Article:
Devil’s Advocate Was A Real Job Within The Catholic Church

The original meaning of the term “devil’s advocate” strongly resembles its contemporary meaning. Today it refers to someone who argues in favor of a proposition that they do not necessarily agree with or believe in, usually for the sake of debate.

Centuries ago, devil’s advocate was a real job within the administration of the Roman Catholic Church. Whenever the Church considered declaring someone a saint, the devil’s advocate – also known as advocatus diaboli or the Promotere Fidei (Latin for “promoter of faith”) – would argue against the candidate’s nomination.

Devil’s advocates did this by examining evidence of miracles linked to the candidate. They also cross-examined witnesses and researched the candidate’s character flaws. Devil’s advocates were contrasted with God’s advocate, also known as advocatus Dei, or promoter of the cause. Like lawyers in a secular court, these magistrates use their oratory skills to try to convince the presiding jury of the candidate’s sanctity.

The Origins of Devil’s Advocate

As the scholar Paolo Parigi explains in his book, The rationalization of miraclesthe story of Devil’s Advocate dates back to the formation of the Congregatio Sacrorum Rituum, a special commission created by Pope Sixtus V in 1588 to investigate those suspected of performing miracles during their life and, as such, qualified for holiness.

The Congregatio — and, by extension, the office of devil’s advocate — was created for several reasons. Europe in 1588, Parigi explains, was “an environment devoid of the many taken-for-granted beliefs that characterized earlier centuries.” The authority of the Church, once unchallenged, is now challenged on several fronts.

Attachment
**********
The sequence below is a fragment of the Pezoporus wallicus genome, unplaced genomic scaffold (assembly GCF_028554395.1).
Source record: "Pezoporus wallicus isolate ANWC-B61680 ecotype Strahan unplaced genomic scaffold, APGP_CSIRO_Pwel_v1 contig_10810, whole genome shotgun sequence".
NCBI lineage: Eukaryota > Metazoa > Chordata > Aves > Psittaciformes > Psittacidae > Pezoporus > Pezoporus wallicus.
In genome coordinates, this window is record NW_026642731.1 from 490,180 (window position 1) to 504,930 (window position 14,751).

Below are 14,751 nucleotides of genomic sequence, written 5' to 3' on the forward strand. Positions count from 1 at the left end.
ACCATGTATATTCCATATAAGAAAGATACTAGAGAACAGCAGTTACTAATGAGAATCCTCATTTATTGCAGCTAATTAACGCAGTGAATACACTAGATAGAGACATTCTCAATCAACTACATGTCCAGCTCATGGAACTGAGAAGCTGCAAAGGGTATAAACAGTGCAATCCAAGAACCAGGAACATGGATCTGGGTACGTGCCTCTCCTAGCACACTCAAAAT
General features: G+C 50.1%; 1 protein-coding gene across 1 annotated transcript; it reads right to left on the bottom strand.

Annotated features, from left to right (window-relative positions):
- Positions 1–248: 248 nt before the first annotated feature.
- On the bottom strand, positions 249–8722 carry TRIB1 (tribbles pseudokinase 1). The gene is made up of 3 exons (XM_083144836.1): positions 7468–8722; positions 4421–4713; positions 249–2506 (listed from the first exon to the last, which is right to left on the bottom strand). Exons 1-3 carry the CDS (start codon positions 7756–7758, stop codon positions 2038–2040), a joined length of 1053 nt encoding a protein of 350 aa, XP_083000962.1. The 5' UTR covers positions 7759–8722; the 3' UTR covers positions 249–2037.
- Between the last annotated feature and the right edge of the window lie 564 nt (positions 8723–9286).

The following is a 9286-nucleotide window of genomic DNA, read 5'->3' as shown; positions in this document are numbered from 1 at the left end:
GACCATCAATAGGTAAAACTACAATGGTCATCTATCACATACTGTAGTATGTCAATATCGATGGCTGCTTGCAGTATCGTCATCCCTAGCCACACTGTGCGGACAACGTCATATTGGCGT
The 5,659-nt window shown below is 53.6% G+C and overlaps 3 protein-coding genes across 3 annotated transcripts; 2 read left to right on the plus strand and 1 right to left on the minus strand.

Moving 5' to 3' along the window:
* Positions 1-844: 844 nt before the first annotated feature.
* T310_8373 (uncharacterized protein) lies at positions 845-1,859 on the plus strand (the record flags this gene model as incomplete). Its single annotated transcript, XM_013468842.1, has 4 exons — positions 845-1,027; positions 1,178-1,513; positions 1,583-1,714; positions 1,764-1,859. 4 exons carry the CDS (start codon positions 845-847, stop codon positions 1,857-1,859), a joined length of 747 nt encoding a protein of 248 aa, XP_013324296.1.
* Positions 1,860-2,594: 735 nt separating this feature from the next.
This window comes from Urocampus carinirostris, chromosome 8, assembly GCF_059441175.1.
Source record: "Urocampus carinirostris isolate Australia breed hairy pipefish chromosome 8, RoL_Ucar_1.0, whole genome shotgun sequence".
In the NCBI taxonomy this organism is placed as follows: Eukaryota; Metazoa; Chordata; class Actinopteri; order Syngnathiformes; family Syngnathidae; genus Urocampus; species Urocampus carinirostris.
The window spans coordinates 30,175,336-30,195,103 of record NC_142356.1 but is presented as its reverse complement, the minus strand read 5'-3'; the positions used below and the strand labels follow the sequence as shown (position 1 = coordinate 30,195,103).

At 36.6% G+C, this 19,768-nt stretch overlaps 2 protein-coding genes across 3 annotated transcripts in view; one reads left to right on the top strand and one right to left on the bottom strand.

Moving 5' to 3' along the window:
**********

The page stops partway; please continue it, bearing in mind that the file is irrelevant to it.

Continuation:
Pope Sixtus V established the office of Devil’s Advocate in the late 1500s. (Credit: Vatican City / Wikipedia)

According to Parigi, the devil’s advocate played a small but crucial role in a larger effort to regulate the canonization process. Such regulations would not only silence Protestants who were skeptical of the integrity of the Vatican, but would also prevent local mystics from acquiring self-supporting supporters who could break the unity of the Catholic Church itself.

Canonization before Sixtus V

Although the term devil’s advocate did not become common until after 1588, the work itself predates the Congregatio by centuries. As the scholar Leonardas V. Gerulaitis suggests in his article, The canonization of Saint Thomas Aquinasthe responsibilities of devil’s advocate fell to a group of commissioners while those of God’s advocate fell to an overseer.

During canonization in the 14th century, the overseer gathered witnesses who could attest to miracles related to the candidate. After these witnesses shared their testimonies, they were questioned by the commissioners. According to a senior source cited by Gerulaitis, they were asked to give the exact dates and locations of the miracles, among other things.

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The commissioners kept their eyes open for discrepancies between the testimonies. All hearings and interrogations were documented and presented to a committee made up of bishops, priests and cardinals who, in turn, advised the pope. Although there was usually one overseer, there were multiple commissioners; the profession of devil’s advocate further simplified the process of canonization.

Set supernatural boundaries